A new study argues that teens and tweens are the fastest spreaders of COVID-19 within juveniles, and they spread it as fast as adults do. The study makes an argument for school closures to slow transmission of the virus. The findings emerged as school districts throughout the United States are trying to decide whether to hold in-person classes in the fall.
An early release version of the study, which is due in full in October 2020, was published in July on the website of the U.S. Centers for Disease Control and Prevention. You can see the study here.
“We analyzed reports for 59,073 contacts of 5,706 coronavirus disease (COVID-19) index patients reported in South Korea during January 20–March 27, 2020. Of 10,592 household contacts, 11.8% had COVID-19,” the researchers wrote. “Of 48,481 nonhousehold contacts, 1.9% had COVID-19. Use of personal protective measures and social distancing reduces the likelihood of transmission.”
The study concluded:
We showed that household transmission of SARS-CoV-2 was high if the index patient was 10–19 years of age. In the current mitigation strategy that includes physical distancing, optimizing the likelihood of reducing individual, family, and community disease is important. Implementation of public health recommendations, including hand and respiratory hygiene, should be encouraged to reduce transmission of SARS-CoV-2 within affected households.
The New York Times summarized the findings this way: “Children younger than 10 transmit to others much less often than adults do, but the risk is not zero. And those between the ages of 10 and 19 can spread the virus at least as well as adults do.”
Here’s what you need to know:
The Study Argues That School Closures Lowered Infection Rates
“Our large-scale investigation showed that pattern of transmission was similar to those of other respiratory viruses,” the researchers wrote. “Although the detection rate for contacts of preschool-aged children was lower, young children may show higher attack rates when the school closure ends, contributing to community transmission of COVID-19.”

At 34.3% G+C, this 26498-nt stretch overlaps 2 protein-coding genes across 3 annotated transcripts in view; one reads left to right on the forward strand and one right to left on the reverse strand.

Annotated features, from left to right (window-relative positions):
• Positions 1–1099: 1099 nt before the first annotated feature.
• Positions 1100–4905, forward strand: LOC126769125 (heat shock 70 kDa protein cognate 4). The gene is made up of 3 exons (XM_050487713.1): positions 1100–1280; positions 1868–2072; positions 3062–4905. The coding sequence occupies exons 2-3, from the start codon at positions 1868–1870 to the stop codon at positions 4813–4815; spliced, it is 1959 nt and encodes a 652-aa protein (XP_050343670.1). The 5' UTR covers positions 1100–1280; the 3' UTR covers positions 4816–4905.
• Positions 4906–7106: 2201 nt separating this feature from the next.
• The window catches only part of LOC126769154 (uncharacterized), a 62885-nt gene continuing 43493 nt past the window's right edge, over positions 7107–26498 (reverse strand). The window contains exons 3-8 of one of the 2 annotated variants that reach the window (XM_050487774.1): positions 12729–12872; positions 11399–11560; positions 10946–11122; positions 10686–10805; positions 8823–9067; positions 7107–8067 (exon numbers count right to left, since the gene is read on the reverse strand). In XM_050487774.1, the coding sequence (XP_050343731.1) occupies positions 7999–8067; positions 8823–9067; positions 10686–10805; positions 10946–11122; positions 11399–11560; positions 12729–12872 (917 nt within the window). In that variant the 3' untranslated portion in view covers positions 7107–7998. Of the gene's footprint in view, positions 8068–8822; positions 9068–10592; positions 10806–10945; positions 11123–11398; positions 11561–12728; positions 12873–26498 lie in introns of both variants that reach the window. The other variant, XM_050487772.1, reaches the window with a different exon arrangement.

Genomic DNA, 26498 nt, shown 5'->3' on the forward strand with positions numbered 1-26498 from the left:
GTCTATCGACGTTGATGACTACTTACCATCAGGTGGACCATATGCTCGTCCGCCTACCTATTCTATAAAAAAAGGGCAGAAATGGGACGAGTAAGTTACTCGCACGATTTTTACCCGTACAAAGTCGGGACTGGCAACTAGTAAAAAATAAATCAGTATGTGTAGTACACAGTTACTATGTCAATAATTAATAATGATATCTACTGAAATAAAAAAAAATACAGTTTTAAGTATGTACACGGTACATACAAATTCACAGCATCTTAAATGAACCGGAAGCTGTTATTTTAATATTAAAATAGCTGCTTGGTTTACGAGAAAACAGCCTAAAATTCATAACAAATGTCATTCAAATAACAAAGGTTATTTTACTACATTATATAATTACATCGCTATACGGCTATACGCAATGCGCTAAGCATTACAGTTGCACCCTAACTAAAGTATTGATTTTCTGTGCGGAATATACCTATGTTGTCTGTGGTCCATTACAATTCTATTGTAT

The study “detected COVID-19 in 11.8% of household contacts; rates were higher for contacts of children than adults. These risks largely reflected transmission in the middle of mitigation and therefore might characterize transmission dynamics during school closure.”
According to The Times, experts praised “the scale and rigor of the analysis,” in contrast to earlier studies that found children are less likely to spread COVID-19.
The Virus Spread More Inside Households Than Outside of Them, the Study Found
The study found “higher household than nonhousehold detection,” which “might partly reflect transmission during social distancing, when family members largely stayed home except to perform essential tasks, possibly creating spread within the household.”
According to the researchers, studies have found that COVID-19 spreads to more people inside households than outside of them. There are variations in different countries. “Given the high infection rate within families, personal protective measures should be used at home to reduce the risk for transmission. If feasible, cohort isolation outside of hospitals, such as in a Community Treatment Center, might be a viable option for managing household transmission,” the study found.
“We also found the highest COVID-19 rate (18.6% [95% CI 14.0%–24.0%]) for household contacts of school-aged children and the lowest (5.3% [95% CI 1.3%–13.7%]) for household contacts of children 0–9 years in the middle of school closure,” the study found. It made an argument for school closure:
Despite closure of their schools, these children might have interacted with each other, although we do not have data to support that hypothesis. A contact survey in Wuhan and Shanghai, China, showed that school closure and social distancing significantly reduced the rate of COVID-19 among contacts of school-aged children. In the case of seasonal influenza epidemics, the highest secondary attack rate occurs among young children. Children who attend day care or school also are at high risk for transmitting respiratory viruses to household members. The low detection rate for household contacts of preschool-aged children in South Korea might be attributable to social distancing during these periods. Yet, a recent report from Shenzhen, China, showed that the proportion of infected children increased during the outbreak from 2% to 13%, suggesting the importance of school closure. Further evidence, including serologic studies, is needed to evaluate the public health benefit of school closure as part of mitigation strategies.
“I fear that there has been this sense that kids just won’t get infected or don’t get infected in the same way as adults and that, therefore, they’re almost like a bubbled population,” said Michael Osterholm, an infectious diseases expert at the University of Minnesota, told The Times. “There will be transmission. What we have to do is accept that now and include that in our plans.”